1. In this appeal, the mortgagees-defendants have raised the question of partial redemption. The trial Court decreed the suit, filed by the mortgagors, for redeeming one-fourth of the mortgaged land. Its decision has been upheld by the lower appellate Court. The concurrent finding of the two courts below that the remaining three-fourths of the mortgaged land has already been redeemed by the mortgagors, is unassailable. The end-result is that only one-fourth of the mortgaged land, which is the subject-matter of the suit, remains. In this situation, the question of partial redemption obviously does not arise because the mortgage subsists as to the one-fourth of the suit land. If instead of one-fourth, say one-eighth share was sought to he redeemed, the objection on the ground of partial redemption might have been sustained. All the same, learned counsel for the mortgagees pressed into service the following proviso to S. 60 of the T. P. Act:--
'Nothing in this section shall entitle a person interested in a share only of the mortgaged property to redeem his own share only, on payment of a proportionate part of the amount remaining due on the mortgage, except only where a mortgagee, or if there are more mortgagees than one, all such mortgagees, has or have acquired, in whole or in part, the share of a mortgagor.'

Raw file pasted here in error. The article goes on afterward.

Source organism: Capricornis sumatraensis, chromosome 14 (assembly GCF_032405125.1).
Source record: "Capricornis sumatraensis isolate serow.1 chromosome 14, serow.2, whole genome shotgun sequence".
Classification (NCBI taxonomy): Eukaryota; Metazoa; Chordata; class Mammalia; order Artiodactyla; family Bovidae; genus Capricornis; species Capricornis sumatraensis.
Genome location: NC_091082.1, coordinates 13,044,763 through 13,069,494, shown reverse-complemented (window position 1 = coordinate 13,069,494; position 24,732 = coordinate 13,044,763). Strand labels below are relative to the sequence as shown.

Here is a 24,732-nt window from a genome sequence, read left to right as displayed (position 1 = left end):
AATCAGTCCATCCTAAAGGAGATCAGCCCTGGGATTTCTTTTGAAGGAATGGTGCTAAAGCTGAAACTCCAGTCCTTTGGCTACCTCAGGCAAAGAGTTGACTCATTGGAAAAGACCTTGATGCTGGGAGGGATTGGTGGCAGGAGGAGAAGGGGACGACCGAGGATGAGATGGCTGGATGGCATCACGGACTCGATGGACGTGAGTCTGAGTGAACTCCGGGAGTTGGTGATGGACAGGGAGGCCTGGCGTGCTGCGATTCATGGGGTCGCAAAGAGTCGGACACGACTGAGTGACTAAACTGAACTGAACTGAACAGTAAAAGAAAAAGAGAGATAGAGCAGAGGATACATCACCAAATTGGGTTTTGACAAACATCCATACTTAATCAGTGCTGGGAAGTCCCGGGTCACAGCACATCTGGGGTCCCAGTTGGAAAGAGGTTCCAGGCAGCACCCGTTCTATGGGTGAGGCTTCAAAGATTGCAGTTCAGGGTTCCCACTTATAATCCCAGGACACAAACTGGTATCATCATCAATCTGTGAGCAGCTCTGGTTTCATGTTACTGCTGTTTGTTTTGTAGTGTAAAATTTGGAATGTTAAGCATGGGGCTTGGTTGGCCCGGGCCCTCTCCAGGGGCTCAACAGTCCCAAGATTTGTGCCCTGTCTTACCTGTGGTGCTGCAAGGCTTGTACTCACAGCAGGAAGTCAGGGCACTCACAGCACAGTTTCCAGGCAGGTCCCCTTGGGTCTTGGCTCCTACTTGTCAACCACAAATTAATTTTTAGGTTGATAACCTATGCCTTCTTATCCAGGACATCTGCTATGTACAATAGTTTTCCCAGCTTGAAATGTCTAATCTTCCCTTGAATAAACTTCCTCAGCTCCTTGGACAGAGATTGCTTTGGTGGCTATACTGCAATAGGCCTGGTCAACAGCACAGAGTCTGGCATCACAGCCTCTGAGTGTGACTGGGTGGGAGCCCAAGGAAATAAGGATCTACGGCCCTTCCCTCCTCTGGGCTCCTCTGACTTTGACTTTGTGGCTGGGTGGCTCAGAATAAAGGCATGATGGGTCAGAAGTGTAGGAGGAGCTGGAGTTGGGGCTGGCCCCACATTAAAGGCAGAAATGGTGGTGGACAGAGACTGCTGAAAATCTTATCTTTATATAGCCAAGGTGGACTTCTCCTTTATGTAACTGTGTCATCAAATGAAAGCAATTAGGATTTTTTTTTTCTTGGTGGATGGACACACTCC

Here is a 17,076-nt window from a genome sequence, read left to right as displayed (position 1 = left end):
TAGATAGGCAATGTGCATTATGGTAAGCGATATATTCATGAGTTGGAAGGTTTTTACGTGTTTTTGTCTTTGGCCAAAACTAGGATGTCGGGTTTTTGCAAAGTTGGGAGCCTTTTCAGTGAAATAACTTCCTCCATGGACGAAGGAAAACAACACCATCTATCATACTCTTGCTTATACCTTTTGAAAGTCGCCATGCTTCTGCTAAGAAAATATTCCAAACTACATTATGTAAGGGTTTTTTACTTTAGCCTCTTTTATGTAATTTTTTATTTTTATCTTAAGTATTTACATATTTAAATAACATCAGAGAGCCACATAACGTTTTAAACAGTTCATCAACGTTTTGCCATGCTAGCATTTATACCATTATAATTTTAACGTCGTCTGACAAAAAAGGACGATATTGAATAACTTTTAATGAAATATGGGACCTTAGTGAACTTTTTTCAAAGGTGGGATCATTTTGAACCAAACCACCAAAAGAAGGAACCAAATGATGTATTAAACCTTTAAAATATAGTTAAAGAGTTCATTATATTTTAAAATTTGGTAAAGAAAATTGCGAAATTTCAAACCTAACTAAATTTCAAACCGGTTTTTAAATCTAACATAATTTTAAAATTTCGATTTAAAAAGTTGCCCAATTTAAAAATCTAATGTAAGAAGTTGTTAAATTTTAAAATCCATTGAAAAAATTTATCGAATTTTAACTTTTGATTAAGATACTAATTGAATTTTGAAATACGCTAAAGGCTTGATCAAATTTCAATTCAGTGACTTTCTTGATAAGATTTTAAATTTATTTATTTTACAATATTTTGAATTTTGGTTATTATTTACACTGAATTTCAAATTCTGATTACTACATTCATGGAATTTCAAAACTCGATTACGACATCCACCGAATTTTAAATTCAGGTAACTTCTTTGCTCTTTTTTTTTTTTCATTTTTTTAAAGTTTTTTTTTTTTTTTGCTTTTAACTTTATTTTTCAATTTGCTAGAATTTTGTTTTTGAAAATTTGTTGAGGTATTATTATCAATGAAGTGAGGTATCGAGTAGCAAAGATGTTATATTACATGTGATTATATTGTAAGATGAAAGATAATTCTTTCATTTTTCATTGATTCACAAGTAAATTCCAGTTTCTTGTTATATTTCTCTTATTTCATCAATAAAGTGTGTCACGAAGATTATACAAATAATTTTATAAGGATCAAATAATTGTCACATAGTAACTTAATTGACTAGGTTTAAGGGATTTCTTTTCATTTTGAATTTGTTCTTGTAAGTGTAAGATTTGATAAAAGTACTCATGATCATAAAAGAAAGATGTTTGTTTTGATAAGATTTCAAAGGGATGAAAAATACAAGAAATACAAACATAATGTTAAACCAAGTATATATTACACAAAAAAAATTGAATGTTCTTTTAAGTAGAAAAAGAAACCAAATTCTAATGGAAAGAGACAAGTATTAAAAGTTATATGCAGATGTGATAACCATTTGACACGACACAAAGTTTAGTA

2. It is true that disintegration of the mortgage security results in great injustice to a mortgagee. The Judicial Committee in Nilkant v. Suresh Chunder, ILR (1886) 12 Cal 414: 12 Ind App 171 (PC) observed:--
'It would put him (the mortgagee) to a separate suit against each purchaser of a fragment of the equity of redemption though purchasing without his consent, and he would have separate suits against each of them, and suits in which no one of the parties would be bound by anything which took place in a cult against another. Different proportions of value might be struck in the different suits, and the utmost confusion and embarrassment would he created.'
This well-settled law does not apply to the present case, inasmuch as the mortgagees have already disintegrated the mortgage to the extent of three-fourths of the land by agreeing to its redemption. Thus the redemption of the surviving mortgage to the extent of one-fourth of the land cannot be said to he partial. Shah Ram Chand v. Parbhu Dayal, AIR 1942 PC 50 cited by the learned counsel for the mortgagees is distinguishable on facts.
3. In the result. I do not find any merit in the appeal and the same is here-by dismissed. No order as to costs.
4. Appeal dismissed.